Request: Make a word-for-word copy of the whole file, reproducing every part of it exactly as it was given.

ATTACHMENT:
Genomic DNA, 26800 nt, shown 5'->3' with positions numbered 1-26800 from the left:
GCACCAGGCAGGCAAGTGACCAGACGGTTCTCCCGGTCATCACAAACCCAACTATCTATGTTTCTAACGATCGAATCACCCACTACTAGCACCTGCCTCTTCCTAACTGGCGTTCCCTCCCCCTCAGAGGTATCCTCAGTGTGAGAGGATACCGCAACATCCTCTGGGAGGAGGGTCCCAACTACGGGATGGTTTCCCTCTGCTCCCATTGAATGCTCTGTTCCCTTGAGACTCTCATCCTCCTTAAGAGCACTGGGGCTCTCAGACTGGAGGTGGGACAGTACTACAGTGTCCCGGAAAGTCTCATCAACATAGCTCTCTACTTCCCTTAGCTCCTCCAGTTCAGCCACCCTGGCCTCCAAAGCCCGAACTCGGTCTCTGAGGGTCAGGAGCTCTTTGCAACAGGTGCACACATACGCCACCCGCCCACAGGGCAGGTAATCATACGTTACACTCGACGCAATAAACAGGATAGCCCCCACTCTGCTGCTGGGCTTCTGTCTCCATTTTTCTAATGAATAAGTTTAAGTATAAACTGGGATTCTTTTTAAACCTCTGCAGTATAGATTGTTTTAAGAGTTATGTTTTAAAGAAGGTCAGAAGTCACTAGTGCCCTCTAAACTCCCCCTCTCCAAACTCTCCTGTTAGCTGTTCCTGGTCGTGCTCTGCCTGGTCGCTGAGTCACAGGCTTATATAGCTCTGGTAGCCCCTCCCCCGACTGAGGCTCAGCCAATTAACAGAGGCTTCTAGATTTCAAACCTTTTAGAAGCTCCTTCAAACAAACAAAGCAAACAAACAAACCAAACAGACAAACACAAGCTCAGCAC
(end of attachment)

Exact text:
Genomic DNA, 26800 nt, shown 5'->3' with positions numbered 1-26800 from the left:
GCACCAGGCAGGCAAGTGACCAGACGGTTCTCCCGGTCATCACAAACCCAACTATCTATGTTTCTAACGATCGAATCACCCACTACTAGCACCTGCCTCTTCCTAACTGGCGTTCCCTCCCCCTCAGAGGTATCCTCAGTGTGAGAGGATACCGCAACATCCTCTGGGAGGAGGGTCCCAACTACGGGATGGTTTCCCTCTGCTCCCATTGAATGCTCTGTTCCCTTGAGACTCTCATCCTCCTTAAGAGCACTGGGGCTCTCAGACTGGAGGTGGGACAGTACTACAGTGTCCCGGAAAGTCTCATCAACATAGCTCTCTACTTCCCTTAGCTCCTCCAGTTCAGCCACCCTGGCCTCCAAAGCCCGAACTCGGTCTCTGAGGGTCAGGAGCTCTTTGCAACAGGTGCACACATACGCCACCCGCCCACAGGGCAGGTAATCATACGTTACACTCGACGCAATAAACAGGATAGCCCCCACTCTGCTGCTGGGCTTCTGTCTCCATTTTTCTAATGAATAAGTTTAAGTATAAACTGGGATTCTTTTTAAACCTCTGCAGTATAGATTGTTTTAAGAGTTATGTTTTAAAGAAGGTCAGAAGTCACTAGTGCCCTCTAAACTCCCCCTCTCCAAACTCTCCTGTTAGCTGTTCCTGGTCGTGCTCTGCCTGGTCGCTGAGTCACAGGCTTATATAGCTCTGGTAGCCCCTCCCCCGACTGAGGCTCAGCCAATTAACAGAGGCTTCTAGATTTCAAACCTTTTAGAAGCTCCTTCAAACAAACAAAGCAAACAAACAAACCAAACAGACAAACACAAGCTCAGCAC